sixtyandme logo
We are community supported and may earn a commission when you buy through links on our site. Learn more

Baby Boomers Are More Depressed than Other Generations – It’s Time to Fight Back!

By Margaret Manning February 16, 2017 Mindset

Life after 60 is a time of transitions. Our kids have left the home. After decades climbing the corporate ladder, many of us are finding our careers grinding to a halt. Silver divorces are on the rise as many baby boomers re-evaluate their relationships.

All of us, to one degree or another, are nervous about our ability to support ourselves financially when we retire.

With so many factors at play, it’s no surprise that many baby boomers are dealing with depression. According to a recent Gallup Poll, about 1 in 7 baby boomers are currently being treated for depression. This is a higher rate than any other generation, including those older than us.

In addition, according to Gallup, baby boomers are more likely than any other generation to have experienced depression at some point during their lives.

We Need to Fight Back Against Depression

Depression is a complex issue and, in many cases, medication is needed to get a patient back on track. As a result, I would always encourage you to talk to your doctor if you are experiencing anxiety, depression or any similar issue. That said, there are simple things that each of us can do to take matters into our own hands.

For starters, one of the best things that you can do to fight back against depression is get in better shape. This doesn’t have to involve joining a gym. Just going for a long walk every day can improve your mood. Regular exercise has been shown by scientists to reduce the symptoms of anxiety and depression. So, why not give your body and brain the attention it deserves?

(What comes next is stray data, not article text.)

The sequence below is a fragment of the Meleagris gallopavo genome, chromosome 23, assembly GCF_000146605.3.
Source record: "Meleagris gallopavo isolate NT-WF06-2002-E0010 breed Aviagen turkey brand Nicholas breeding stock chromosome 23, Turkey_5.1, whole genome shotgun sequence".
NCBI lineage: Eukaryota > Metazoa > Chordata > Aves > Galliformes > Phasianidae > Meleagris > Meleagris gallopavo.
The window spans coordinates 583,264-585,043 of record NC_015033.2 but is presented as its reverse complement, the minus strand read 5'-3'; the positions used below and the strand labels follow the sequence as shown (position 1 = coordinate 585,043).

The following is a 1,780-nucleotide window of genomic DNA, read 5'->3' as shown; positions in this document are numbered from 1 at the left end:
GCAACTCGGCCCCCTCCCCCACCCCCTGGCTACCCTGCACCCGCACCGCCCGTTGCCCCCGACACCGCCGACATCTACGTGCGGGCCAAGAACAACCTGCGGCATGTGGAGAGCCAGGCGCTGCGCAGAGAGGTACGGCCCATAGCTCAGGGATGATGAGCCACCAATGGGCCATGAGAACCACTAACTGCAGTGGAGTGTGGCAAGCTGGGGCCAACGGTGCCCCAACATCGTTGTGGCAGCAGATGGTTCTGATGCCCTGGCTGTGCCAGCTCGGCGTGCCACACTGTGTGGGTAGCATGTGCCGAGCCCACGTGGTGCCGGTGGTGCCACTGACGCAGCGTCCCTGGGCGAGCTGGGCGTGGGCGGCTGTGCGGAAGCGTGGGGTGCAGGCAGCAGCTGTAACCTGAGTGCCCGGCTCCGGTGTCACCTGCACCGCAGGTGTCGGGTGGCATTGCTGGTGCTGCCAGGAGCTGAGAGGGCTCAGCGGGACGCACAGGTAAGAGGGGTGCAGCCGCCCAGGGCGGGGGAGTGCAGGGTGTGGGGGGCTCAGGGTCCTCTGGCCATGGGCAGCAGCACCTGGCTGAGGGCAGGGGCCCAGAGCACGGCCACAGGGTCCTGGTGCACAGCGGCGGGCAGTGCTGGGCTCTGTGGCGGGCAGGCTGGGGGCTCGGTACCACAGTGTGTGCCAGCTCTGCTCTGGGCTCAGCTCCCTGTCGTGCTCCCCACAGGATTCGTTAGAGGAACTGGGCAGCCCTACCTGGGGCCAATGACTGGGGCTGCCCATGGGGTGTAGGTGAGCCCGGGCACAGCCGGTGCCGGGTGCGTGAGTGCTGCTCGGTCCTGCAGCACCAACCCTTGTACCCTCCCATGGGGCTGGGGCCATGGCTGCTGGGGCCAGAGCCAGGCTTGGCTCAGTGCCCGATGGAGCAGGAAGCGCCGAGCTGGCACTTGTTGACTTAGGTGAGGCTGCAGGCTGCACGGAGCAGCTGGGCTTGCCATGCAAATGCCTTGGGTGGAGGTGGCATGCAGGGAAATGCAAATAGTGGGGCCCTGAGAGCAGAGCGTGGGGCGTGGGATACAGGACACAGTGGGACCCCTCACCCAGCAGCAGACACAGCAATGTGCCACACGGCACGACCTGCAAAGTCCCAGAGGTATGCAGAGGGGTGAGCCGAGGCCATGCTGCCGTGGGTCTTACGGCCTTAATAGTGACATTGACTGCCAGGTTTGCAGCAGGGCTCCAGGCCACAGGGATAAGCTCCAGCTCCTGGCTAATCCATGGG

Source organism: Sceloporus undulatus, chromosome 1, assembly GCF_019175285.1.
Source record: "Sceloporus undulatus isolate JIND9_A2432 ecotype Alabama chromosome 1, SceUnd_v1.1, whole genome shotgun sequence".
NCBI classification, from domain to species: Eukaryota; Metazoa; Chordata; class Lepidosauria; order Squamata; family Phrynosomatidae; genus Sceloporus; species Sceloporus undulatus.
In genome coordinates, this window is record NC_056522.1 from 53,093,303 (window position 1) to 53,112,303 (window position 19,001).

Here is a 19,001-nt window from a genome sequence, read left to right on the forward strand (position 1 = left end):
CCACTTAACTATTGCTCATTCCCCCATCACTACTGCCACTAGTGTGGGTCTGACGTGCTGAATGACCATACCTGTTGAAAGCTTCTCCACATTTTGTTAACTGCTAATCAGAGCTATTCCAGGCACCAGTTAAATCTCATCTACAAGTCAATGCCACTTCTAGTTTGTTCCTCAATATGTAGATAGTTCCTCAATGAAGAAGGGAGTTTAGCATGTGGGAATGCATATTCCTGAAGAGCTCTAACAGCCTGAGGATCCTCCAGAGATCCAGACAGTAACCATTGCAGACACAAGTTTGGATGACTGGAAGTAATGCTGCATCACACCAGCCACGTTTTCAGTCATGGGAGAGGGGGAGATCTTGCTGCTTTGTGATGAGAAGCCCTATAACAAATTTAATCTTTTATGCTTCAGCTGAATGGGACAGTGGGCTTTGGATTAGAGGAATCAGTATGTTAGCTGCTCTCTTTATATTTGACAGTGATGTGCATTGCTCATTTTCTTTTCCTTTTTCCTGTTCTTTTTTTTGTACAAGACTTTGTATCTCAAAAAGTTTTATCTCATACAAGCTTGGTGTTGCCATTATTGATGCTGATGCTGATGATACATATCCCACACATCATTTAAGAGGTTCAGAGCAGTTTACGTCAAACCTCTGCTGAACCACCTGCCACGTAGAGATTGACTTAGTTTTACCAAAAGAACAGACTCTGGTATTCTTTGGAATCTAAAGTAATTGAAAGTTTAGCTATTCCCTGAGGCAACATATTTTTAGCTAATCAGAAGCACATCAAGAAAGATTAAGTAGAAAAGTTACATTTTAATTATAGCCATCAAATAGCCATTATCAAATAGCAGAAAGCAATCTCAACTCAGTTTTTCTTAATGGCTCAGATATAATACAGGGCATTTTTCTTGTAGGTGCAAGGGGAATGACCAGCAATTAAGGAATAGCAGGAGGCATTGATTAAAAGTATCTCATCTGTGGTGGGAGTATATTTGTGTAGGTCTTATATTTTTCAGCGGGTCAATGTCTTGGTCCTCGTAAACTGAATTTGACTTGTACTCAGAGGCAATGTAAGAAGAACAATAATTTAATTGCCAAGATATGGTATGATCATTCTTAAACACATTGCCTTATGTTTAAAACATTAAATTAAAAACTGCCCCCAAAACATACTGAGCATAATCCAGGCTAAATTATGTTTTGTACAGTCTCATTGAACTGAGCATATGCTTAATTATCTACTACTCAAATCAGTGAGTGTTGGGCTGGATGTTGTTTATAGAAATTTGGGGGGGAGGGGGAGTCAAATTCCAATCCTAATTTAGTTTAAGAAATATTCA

One of the risk factors for depression is social isolation. When we spend too much time inside our own heads, our thoughts have a tendency to spin out of control. One of the best ways to address feelings of loneliness or social isolation is to give back. This could be as simple as volunteering for a local charity or becoming a mentor for kids in your city. Check out for a list of volunteer opportunities in your area.

Finally, nothing will boost your happiness more than having good friends in your life. Take advantage of services like Sixty and Me to meet people who share your interests. You are an amazing person and you deserve all of the happiness in the world!

What advice would you give to a friend who is struggling with anxiety or depression? Why do you think baby boomers are, on average, more depressed than other generations? Please join the conversation.


Here’s a short video that I recorded about depression among baby boomers. I hope you find it interesting.

Notify of

This site uses Akismet to reduce spam. Learn how your comment data is processed.

1 Comment
Inline Feedbacks
View all comments
Joyce Ramsay

I recently visited my German pen-friend from Australia and she thought that us Baby Boomers had the best of everything – we had purpose (re-building nations after the war), satisfying work – there was no shortage of work, better health as we ate natural foods and exercised more and mental health was not a focus. We knew that life had ups and downs and a visit to a friend was enough to get us over the blue times. We had no mobile phones or computers so we had real time friends and outings in natural surroundings. I think the answer is to remain active, remain connected to at least one friend and give back – generosity returns with interest, and not dismiss, but not focus on our own headspace.

The Author

Margaret Manning is the founder of Sixty and Me. She is an entrepreneur, author and speaker. Margaret is passionate about building dynamic and engaged communities that improve lives and change perceptions. Margaret can be contacted at

You Might Also Like